1. I have read about five on the list, but they were mostly for my English A level in the 80's. So I think we may have been a bit more lenient with the book banning over here in England.

  2. I've read a bunch of these, and they're some of my favorite books. It seems to me people have just tried to ban anything that will make you think. Sure, some of these books are graphic, but life isn't always pretty. The books are trying to make a point.

    I recommend Beloved. I read it in college, and it blew me away.

  3. I've read only four of these, and two more lying around waiting to be read. Curiously (for me) only one of those is for my courses.

    As for your question... Unless it happens to be on the ALA list without my knowledge, probably none. I think it's partially the fact that we, as far as I know, don't have the whole concept of banning books over here.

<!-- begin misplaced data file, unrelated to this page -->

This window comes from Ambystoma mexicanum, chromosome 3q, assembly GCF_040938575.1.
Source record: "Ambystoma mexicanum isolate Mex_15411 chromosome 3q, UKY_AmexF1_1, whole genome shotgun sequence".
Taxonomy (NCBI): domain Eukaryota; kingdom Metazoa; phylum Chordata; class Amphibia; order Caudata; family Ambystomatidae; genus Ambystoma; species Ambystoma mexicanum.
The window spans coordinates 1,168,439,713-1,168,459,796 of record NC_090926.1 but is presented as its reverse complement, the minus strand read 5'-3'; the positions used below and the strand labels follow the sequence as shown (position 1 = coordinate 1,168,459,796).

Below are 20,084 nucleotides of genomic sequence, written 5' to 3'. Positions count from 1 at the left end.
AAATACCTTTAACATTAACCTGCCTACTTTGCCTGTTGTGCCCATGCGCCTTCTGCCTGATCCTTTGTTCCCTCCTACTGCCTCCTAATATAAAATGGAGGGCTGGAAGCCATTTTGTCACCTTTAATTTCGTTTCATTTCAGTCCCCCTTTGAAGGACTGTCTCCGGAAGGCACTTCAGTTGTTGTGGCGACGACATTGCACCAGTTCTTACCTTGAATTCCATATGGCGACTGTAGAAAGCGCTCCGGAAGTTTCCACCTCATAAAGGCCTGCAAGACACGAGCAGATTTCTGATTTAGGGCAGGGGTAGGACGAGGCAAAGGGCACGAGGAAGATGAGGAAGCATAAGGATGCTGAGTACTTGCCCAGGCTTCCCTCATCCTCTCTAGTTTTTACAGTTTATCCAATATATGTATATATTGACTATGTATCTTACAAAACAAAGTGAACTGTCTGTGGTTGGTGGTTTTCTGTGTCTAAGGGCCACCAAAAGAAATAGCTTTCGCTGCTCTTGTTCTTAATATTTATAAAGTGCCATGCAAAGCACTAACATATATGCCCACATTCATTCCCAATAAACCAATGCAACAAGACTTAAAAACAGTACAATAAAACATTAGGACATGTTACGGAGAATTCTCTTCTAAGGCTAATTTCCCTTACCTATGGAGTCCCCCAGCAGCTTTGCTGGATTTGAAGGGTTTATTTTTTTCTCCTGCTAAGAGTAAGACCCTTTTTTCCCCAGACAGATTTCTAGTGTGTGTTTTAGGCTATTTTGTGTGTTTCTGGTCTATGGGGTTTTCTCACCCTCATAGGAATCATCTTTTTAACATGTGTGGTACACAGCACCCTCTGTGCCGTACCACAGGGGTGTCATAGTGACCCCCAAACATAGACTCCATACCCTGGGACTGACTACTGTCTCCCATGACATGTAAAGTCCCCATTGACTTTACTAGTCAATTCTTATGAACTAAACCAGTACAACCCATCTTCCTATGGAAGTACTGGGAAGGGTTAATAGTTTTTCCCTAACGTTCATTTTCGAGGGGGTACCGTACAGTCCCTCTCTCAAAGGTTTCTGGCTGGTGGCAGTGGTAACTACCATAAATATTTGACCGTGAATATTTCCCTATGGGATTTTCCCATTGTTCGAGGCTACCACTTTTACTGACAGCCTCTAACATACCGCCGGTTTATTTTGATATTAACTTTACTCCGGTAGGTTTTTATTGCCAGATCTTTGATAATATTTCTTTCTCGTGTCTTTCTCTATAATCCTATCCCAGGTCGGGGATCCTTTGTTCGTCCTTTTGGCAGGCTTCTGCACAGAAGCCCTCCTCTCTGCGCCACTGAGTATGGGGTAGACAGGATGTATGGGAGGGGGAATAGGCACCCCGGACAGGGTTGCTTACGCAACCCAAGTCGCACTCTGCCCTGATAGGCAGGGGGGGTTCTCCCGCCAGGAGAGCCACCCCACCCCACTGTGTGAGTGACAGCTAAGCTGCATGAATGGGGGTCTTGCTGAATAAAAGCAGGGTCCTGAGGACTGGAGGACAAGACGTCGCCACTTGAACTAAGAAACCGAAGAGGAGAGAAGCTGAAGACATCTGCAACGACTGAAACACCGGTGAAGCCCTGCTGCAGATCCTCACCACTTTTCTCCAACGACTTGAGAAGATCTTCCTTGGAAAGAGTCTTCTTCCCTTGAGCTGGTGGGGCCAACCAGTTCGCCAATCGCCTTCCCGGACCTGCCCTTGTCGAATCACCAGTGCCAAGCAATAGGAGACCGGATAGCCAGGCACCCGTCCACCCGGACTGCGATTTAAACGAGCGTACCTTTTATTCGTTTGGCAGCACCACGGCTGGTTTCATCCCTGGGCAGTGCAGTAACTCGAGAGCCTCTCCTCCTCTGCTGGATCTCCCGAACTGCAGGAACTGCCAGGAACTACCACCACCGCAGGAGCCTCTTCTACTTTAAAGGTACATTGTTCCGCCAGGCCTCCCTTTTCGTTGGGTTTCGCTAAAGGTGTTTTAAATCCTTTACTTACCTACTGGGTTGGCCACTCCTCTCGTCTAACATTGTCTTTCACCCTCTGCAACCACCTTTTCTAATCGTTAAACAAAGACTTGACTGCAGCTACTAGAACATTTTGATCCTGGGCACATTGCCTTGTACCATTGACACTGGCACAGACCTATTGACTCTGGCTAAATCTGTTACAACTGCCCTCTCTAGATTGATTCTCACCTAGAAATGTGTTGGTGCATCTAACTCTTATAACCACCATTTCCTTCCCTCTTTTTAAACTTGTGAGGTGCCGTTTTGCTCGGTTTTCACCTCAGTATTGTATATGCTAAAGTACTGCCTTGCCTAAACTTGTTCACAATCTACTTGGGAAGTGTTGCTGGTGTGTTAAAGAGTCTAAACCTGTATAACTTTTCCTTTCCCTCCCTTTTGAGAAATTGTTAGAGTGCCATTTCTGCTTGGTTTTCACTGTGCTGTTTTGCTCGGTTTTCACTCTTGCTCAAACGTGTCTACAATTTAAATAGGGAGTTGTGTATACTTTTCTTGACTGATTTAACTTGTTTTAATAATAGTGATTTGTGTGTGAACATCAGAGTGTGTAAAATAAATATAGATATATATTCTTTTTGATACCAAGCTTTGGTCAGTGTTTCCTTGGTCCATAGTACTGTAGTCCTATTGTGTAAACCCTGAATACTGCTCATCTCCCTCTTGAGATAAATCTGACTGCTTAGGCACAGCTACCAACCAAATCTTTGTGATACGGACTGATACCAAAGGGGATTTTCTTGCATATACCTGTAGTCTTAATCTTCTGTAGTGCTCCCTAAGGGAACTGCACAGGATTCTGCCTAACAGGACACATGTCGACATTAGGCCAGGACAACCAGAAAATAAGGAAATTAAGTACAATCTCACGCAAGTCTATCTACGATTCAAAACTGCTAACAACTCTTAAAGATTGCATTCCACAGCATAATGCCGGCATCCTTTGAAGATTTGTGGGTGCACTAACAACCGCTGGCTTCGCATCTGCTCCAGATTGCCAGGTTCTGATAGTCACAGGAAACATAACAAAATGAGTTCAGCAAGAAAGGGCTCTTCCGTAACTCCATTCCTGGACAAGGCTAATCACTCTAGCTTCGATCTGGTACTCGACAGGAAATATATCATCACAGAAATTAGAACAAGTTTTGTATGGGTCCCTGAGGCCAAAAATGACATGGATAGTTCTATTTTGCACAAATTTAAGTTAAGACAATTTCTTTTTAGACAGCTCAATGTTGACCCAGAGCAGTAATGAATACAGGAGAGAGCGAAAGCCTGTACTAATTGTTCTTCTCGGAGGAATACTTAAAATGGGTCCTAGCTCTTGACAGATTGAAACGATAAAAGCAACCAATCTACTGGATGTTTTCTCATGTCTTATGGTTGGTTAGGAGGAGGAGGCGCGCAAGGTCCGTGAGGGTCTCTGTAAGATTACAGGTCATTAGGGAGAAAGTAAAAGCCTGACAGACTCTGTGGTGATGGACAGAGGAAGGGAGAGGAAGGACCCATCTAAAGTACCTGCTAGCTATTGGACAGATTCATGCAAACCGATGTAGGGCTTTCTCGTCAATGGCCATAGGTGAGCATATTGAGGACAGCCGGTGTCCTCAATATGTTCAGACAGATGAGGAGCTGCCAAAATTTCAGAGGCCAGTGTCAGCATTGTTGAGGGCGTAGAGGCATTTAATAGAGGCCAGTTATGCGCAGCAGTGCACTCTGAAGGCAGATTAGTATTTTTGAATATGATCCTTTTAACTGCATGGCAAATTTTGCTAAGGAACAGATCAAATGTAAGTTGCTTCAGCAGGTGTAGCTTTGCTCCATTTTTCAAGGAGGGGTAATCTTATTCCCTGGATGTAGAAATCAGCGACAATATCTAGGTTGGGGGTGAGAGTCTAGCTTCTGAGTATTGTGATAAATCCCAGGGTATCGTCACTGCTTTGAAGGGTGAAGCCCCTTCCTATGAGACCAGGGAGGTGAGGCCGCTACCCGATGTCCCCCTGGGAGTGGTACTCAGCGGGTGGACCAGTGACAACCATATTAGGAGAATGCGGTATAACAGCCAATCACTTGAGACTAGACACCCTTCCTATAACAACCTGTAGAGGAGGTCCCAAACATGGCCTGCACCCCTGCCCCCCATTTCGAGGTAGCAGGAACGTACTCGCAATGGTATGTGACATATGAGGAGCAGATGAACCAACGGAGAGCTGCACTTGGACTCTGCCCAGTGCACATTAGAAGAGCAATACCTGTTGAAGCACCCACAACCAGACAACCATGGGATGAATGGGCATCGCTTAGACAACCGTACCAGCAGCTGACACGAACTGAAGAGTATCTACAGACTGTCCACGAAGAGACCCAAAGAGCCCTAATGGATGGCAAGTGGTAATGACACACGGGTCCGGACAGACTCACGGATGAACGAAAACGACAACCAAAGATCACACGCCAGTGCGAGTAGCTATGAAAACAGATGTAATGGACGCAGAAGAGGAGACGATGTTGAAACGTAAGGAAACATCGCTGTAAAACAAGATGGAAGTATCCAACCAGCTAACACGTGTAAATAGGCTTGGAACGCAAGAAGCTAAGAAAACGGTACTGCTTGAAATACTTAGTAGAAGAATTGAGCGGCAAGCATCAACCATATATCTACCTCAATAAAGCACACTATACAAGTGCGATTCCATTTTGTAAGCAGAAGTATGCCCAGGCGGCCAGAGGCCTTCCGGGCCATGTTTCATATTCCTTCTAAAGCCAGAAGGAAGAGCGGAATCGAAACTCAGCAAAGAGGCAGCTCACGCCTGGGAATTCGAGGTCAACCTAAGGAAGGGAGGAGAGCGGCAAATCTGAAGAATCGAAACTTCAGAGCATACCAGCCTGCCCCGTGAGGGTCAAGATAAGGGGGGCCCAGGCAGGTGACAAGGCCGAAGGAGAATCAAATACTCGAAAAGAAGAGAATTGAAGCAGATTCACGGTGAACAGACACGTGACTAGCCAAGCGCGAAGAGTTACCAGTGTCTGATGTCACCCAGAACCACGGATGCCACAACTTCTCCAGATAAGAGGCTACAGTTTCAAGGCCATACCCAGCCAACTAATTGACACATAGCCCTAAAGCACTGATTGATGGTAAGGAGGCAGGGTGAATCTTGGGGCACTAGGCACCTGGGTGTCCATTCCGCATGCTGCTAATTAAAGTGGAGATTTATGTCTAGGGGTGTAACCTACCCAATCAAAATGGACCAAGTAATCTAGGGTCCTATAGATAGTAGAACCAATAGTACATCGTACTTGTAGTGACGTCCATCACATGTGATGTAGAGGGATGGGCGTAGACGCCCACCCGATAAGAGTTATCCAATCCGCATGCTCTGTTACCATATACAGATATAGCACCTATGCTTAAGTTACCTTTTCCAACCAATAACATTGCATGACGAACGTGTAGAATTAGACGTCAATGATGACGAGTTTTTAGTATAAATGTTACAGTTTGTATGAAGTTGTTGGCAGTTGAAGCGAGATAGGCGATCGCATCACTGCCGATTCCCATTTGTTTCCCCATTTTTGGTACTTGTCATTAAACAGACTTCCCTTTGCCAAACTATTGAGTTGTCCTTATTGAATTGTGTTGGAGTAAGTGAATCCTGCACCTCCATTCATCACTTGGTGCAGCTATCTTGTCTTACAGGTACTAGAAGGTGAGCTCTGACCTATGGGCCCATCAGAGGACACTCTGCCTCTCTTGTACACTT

Mind you, from what little I know and can extrapolate, I think there are legitimate concerns about some books, but they get snowed under (and grouped with) all the rest. (And, anyway, are probably harder for people to get their hands on by accident.) And that's a shame. If we had just those books it could lead to an interesting discussion (and, perhaps, a change in library systems.)

  4. Enjoy The Great Gatsby.
    I didnt know Gone with the Wind was on the list. Its one of my favorites. I'm actually reading Beloved now.

  5. I'm not participating in this challenge but I've read 5 on the list that you posted. Have fun!

  6. I'm not planning on reading a banned book this week, but I think I've read all but about 4 on the list. One list I saw included Little House on the Prairie! I can't figure out what the problem was.

  7. The Grapes of Wrath isn't too bad... really.

    Wow, my parents never stopped me from reading a book for school. But then, if they'd told me I couldn't read a book, the first thing I would have done is run out and read it, of course. :)